A number of countries currently at the epicenter of the pandemic are introducing comprehensive stimulus packages to mitigate the effects of the virus and the economic standstill it has prompted. While most of these “bailouts” include protections for workers and companies, their different emphases are striking. These differences largely correlate with how countries have integrated social rights commitments into their legal and policy frameworks.
Spain, for example, has assigned € 200 million to a “Social Shield” package. This enables a moratorium on mortgage payments and public utility bills and expands unemployment benefits, social services, and other protections for those most at risk for reasons such as age, disability or income status. The program, overseen by Spain’s Ministry for Social Rights and Agenda 2030, is explicitly grounded in social rights guarantees in the Spanish constitution. In other countries with strong social rights traditions, such as France and Denmark, the government has effectively stepped in as “payer of last resort” to stave off lay-offs or liquidations.
In the US, by contrast, a US$ 2 trillion economic relief package includes US$ 500 billion in assistance to the airline industry and other large corporations, with limited conditions for ensuring the protection of workers rights or the reduction of carbon emissions. The plan includes important steps to cushion the economic impact of the crisis, such as increasing worker protections, extending unemployment insurance to those in the gig economy, and providing cash assistance to individuals.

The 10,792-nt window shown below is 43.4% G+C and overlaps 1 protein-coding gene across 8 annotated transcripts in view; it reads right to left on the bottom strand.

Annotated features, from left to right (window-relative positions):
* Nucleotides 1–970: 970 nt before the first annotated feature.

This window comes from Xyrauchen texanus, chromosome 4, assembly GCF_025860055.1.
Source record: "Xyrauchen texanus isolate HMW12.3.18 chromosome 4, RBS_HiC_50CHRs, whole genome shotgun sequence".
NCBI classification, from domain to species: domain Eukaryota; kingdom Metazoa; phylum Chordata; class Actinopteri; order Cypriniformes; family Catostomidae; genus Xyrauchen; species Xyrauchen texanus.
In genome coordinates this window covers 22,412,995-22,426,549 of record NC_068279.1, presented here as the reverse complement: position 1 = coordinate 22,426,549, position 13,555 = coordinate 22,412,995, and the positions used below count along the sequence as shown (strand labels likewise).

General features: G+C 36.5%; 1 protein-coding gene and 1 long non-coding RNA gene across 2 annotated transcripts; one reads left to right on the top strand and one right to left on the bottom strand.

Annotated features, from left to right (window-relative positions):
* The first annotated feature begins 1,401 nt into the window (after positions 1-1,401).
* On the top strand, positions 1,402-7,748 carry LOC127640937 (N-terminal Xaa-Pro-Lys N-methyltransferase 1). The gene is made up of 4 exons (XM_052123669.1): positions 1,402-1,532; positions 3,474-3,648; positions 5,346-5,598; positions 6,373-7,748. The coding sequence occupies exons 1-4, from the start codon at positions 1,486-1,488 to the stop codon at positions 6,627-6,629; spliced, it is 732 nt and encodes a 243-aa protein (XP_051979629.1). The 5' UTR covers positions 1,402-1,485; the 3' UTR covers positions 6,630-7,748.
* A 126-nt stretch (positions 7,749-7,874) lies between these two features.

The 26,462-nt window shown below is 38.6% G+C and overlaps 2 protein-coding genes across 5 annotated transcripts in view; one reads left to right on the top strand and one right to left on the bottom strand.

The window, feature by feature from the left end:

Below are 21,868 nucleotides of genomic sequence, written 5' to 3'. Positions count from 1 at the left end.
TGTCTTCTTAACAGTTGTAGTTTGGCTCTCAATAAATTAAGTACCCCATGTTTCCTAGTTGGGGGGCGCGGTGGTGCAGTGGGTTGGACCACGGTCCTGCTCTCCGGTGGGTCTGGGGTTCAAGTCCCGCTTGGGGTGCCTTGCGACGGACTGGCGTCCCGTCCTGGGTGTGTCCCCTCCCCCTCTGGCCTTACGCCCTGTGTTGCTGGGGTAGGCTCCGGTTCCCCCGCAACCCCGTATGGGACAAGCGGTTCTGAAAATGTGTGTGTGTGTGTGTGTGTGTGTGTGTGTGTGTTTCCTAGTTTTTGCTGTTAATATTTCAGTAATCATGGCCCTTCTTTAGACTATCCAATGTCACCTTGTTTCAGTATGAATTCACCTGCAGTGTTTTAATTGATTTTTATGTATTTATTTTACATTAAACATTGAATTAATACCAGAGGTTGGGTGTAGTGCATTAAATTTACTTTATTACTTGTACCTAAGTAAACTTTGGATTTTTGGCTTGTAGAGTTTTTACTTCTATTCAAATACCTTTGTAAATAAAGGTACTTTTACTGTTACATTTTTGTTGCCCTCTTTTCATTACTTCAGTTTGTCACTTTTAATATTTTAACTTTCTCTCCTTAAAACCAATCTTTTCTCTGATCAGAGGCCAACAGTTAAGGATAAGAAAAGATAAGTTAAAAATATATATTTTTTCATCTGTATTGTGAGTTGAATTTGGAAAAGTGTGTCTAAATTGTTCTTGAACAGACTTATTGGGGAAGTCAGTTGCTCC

But other proposed social protection measures, such as expanding paid sick leave provision, were not included, leading to criticism that the bill is tilted more towards corporations than working families.
Legacies of austerity in the Global South
In less resourced countries, where health systems have been debilitated by IMF-backed austerity cuts, what comes next is terrifying to consider.
Scores of countries in the Global South are now bracing for the spread of the disease.
Prospects for containment are far bleaker where hospitals are already overburdened, where much of the population lacks adequate access to hand-washing facilities, and where crowded conditions in informal settlements make “social distancing” difficult.
In many countries, successive waves of fiscal adjustment have included reforms curtailing labor rights, weakening social protection schemes, and exacerbating already precarious work. These measures have left millions even more vulnerable to the economic effects of the pandemic—particularly women, who are heavily concentrated in the informal and service sectors.
Unlike rich countries, the fiscal space for low- and middle-income countries to mitigate the impacts of the virus is more constrained, frequently because of the policy choices of wealthier countries and international financial institutions (IFIs).
These countries must urgently expand public spending on health and social protection. But this is an extremely challenging task amidst a cascade of associated shocks—including an economic recession, drops in commodities prices, devaluation of their currencies, significant capital flight, and the consequent increase in borrowing costs—and in a context of high levels of debt.
Both the IMF and World Bank have announced plans to mobilize significant resources to address the impact of the COVID-19 crisis on poorer countries. But they have also called for “structural reforms” to “create confidence” and “foster markets.”
This reluctance to depart from the dogmas of austerity suggests lessons have not been learned about how the failures of structural adjustment have exacerbated the current crisis.